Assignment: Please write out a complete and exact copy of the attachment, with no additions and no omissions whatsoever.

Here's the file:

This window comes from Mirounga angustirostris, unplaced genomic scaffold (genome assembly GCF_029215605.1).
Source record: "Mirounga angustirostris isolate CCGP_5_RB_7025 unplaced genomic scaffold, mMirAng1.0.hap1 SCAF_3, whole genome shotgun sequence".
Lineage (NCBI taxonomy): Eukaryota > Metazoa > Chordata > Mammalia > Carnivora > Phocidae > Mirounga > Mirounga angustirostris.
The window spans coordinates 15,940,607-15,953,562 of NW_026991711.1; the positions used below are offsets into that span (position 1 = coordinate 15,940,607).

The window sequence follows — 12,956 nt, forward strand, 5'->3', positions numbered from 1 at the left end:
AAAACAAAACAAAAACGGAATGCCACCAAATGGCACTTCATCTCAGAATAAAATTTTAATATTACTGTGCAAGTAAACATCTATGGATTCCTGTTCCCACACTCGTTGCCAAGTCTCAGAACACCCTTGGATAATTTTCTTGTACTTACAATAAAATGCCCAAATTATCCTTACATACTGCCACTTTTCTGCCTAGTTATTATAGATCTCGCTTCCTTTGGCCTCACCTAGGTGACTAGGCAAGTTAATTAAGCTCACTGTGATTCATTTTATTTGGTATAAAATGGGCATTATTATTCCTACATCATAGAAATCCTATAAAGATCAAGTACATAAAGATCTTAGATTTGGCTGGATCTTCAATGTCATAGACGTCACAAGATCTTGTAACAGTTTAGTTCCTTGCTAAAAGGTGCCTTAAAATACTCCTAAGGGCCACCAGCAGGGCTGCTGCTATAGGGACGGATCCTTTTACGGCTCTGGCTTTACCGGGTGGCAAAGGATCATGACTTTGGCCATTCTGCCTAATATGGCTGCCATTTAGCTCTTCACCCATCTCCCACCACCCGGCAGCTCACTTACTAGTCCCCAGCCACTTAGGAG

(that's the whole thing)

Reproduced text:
This window comes from Mirounga angustirostris, unplaced genomic scaffold (genome assembly GCF_029215605.1).
Source record: "Mirounga angustirostris isolate CCGP_5_RB_7025 unplaced genomic scaffold, mMirAng1.0.hap1 SCAF_3, whole genome shotgun sequence".
Lineage (NCBI taxonomy): Eukaryota > Metazoa > Chordata > Mammalia > Carnivora > Phocidae > Mirounga > Mirounga angustirostris.
The window spans coordinates 15,940,607-15,953,562 of NW_026991711.1; the positions used below are offsets into that span (position 1 = coordinate 15,940,607).

The window sequence follows — 12,956 nt, forward strand, 5'->3', positions numbered from 1 at the left end:
AAAACAAAACAAAAACGGAATGCCACCAAATGGCACTTCATCTCAGAATAAAATTTTAATATTACTGTGCAAGTAAACATCTATGGATTCCTGTTCCCACACTCGTTGCCAAGTCTCAGAACACCCTTGGATAATTTTCTTGTACTTACAATAAAATGCCCAAATTATCCTTACATACTGCCACTTTTCTGCCTAGTTATTATAGATCTCGCTTCCTTTGGCCTCACCTAGGTGACTAGGCAAGTTAATTAAGCTCACTGTGATTCATTTTATTTGGTATAAAATGGGCATTATTATTCCTACATCATAGAAATCCTATAAAGATCAAGTACATAAAGATCTTAGATTTGGCTGGATCTTCAATGTCATAGACGTCACAAGATCTTGTAACAGTTTAGTTCCTTGCTAAAAGGTGCCTTAAAATACTCCTAAGGGCCACCAGCAGGGCTGCTGCTATAGGGACGGATCCTTTTACGGCTCTGGCTTTACCGGGTGGCAAAGGATCATGACTTTGGCCATTCTGCCTAATATGGCTGCCATTTAGCTCTTCACCCATCTCCCACCACCCGGCAGCTCACTTACTAGTCCCCAGCCACTTAGGAG